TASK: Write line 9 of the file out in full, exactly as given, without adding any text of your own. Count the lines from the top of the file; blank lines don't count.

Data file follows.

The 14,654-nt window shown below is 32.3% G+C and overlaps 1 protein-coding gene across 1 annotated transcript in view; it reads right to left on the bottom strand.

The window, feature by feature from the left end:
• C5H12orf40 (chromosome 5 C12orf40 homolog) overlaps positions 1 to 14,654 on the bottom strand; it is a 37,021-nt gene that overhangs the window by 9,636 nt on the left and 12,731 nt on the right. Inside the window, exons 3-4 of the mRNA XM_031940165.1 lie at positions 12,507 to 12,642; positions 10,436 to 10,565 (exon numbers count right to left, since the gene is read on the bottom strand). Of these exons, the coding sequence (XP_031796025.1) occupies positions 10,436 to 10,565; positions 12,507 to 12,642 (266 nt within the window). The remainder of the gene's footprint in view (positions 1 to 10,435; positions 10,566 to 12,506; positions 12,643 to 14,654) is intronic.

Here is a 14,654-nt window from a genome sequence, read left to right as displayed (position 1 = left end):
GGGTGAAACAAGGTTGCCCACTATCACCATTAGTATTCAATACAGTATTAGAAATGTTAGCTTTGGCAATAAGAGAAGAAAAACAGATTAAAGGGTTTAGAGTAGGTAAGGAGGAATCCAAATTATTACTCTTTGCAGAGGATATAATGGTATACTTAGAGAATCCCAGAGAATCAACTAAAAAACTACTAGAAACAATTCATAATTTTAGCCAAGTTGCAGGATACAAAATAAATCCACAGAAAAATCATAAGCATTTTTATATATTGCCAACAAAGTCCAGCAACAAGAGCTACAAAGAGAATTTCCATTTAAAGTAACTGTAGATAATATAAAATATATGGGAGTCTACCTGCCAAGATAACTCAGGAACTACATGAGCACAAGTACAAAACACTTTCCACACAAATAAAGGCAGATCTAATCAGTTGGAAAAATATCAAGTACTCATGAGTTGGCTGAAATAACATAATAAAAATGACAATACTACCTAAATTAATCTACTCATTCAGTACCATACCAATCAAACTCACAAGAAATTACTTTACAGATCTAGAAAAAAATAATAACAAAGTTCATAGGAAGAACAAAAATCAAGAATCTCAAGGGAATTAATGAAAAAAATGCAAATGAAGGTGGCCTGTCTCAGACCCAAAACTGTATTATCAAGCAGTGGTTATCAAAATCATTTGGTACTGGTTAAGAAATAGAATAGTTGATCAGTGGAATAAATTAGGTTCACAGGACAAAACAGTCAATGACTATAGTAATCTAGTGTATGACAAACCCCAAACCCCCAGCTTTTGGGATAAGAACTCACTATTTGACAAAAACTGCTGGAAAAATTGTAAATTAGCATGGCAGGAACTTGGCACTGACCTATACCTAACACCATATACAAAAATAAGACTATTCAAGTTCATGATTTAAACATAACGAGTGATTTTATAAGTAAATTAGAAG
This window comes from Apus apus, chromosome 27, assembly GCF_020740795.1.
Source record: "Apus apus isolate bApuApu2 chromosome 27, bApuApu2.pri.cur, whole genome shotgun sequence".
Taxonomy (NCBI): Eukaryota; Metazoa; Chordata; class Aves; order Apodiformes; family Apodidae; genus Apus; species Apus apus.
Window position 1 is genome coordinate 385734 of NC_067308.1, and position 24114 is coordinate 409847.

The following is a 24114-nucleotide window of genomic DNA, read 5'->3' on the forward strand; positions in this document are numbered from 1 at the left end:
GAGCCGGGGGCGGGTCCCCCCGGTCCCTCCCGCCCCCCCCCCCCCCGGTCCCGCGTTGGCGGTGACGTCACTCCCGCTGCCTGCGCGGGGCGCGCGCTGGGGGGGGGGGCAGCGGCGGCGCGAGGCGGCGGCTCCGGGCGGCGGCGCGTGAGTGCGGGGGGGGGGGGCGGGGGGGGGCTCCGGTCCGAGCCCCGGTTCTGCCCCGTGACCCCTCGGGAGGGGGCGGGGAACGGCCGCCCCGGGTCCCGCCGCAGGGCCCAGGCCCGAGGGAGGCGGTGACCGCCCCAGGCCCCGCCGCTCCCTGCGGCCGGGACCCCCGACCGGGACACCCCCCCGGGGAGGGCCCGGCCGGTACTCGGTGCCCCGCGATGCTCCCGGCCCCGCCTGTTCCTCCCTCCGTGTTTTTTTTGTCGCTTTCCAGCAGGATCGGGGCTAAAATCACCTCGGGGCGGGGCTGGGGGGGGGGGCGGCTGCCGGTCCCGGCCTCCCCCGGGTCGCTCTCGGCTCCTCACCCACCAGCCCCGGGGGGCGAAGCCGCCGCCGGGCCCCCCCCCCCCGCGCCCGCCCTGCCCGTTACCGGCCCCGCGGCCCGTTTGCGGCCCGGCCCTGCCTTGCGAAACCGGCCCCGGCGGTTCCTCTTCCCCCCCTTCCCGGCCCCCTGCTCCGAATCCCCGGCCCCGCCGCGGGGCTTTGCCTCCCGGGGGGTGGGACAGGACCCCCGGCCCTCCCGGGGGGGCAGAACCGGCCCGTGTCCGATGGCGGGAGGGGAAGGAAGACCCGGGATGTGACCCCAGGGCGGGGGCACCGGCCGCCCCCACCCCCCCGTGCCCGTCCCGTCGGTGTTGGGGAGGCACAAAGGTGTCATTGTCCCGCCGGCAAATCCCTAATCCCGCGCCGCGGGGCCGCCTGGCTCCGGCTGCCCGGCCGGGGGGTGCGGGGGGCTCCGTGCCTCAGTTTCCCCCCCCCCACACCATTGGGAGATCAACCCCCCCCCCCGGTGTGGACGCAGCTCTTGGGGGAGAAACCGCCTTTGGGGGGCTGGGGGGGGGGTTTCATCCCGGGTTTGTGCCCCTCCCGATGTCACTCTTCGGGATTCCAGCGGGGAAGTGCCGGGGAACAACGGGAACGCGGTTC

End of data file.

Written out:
Window position 1 is genome coordinate 385734 of NC_067308.1, and position 24114 is coordinate 409847.